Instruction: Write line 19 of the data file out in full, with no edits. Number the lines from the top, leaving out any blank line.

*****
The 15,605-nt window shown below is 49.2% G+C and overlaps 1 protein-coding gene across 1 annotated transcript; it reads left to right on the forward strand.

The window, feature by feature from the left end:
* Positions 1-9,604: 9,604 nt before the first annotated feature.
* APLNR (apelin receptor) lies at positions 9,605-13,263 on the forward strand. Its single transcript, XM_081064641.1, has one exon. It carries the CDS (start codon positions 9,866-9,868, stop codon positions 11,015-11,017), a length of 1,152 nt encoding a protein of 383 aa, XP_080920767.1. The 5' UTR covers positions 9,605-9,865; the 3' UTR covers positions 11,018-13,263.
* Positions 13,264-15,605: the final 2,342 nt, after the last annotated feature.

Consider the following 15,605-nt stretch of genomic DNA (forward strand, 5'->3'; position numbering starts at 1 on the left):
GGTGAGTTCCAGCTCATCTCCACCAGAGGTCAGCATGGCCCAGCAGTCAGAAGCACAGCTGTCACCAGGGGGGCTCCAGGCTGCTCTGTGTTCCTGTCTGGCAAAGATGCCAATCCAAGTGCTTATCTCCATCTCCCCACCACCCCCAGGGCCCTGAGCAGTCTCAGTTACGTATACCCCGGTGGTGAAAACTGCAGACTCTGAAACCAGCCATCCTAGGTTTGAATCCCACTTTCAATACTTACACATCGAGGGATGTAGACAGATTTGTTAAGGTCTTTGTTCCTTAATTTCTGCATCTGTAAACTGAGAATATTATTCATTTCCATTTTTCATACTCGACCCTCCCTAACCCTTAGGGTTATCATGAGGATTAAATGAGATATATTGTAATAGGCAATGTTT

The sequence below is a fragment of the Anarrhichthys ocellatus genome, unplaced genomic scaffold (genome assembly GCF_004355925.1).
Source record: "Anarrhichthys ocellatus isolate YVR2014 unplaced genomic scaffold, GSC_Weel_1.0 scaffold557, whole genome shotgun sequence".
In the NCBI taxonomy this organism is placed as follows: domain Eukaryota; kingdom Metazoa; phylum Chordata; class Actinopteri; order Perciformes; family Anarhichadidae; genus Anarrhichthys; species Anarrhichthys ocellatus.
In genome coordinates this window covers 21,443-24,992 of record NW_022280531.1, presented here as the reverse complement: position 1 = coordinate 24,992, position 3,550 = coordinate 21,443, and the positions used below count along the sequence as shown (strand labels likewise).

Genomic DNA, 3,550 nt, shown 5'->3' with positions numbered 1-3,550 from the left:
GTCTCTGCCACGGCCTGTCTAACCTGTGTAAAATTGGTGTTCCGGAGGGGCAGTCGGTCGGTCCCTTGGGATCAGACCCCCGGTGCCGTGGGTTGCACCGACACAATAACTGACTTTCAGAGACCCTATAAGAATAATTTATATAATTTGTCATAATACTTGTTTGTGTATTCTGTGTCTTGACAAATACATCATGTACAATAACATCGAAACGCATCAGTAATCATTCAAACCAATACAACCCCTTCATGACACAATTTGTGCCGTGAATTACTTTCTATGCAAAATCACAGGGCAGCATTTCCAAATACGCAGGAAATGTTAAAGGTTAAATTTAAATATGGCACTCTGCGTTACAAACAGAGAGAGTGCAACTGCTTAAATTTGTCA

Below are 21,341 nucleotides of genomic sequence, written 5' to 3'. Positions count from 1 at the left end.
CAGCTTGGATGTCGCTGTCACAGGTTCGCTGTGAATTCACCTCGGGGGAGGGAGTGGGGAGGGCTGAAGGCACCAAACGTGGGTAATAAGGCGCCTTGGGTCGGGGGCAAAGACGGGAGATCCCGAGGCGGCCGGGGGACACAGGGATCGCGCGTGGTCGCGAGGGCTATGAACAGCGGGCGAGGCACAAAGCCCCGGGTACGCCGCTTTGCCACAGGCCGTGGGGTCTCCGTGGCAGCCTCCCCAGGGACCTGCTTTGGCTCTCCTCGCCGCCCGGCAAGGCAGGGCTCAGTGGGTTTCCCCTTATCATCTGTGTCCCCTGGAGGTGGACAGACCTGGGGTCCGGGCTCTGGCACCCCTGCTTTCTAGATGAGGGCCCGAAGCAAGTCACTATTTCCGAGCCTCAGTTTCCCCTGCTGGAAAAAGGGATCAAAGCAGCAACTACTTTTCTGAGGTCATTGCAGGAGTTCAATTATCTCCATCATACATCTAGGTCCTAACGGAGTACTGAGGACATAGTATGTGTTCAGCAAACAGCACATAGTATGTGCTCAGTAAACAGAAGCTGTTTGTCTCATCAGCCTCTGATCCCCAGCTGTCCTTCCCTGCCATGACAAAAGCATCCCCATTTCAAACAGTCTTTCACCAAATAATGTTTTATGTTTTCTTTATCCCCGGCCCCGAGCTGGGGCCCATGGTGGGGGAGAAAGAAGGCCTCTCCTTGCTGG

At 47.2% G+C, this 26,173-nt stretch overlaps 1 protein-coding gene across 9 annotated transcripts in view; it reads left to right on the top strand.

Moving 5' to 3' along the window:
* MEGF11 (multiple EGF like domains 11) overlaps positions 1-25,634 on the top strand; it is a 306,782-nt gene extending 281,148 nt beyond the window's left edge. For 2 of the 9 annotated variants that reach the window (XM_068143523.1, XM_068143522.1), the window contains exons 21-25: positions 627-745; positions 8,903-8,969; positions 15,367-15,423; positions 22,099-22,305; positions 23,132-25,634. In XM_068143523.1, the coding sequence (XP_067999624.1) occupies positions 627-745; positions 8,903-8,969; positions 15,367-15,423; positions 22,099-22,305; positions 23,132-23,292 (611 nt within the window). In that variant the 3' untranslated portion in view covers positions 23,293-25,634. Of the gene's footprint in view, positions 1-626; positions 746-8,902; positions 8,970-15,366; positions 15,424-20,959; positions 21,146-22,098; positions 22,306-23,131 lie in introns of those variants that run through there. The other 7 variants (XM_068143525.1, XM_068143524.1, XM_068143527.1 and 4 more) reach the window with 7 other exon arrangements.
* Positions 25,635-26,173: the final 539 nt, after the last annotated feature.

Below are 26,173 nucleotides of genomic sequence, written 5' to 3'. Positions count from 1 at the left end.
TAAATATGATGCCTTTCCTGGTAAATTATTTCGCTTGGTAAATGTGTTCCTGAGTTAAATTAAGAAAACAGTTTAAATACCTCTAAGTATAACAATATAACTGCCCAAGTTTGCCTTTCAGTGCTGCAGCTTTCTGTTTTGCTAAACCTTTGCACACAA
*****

* Positions 25,635-26,173: the final 539 nt, after the last annotated feature.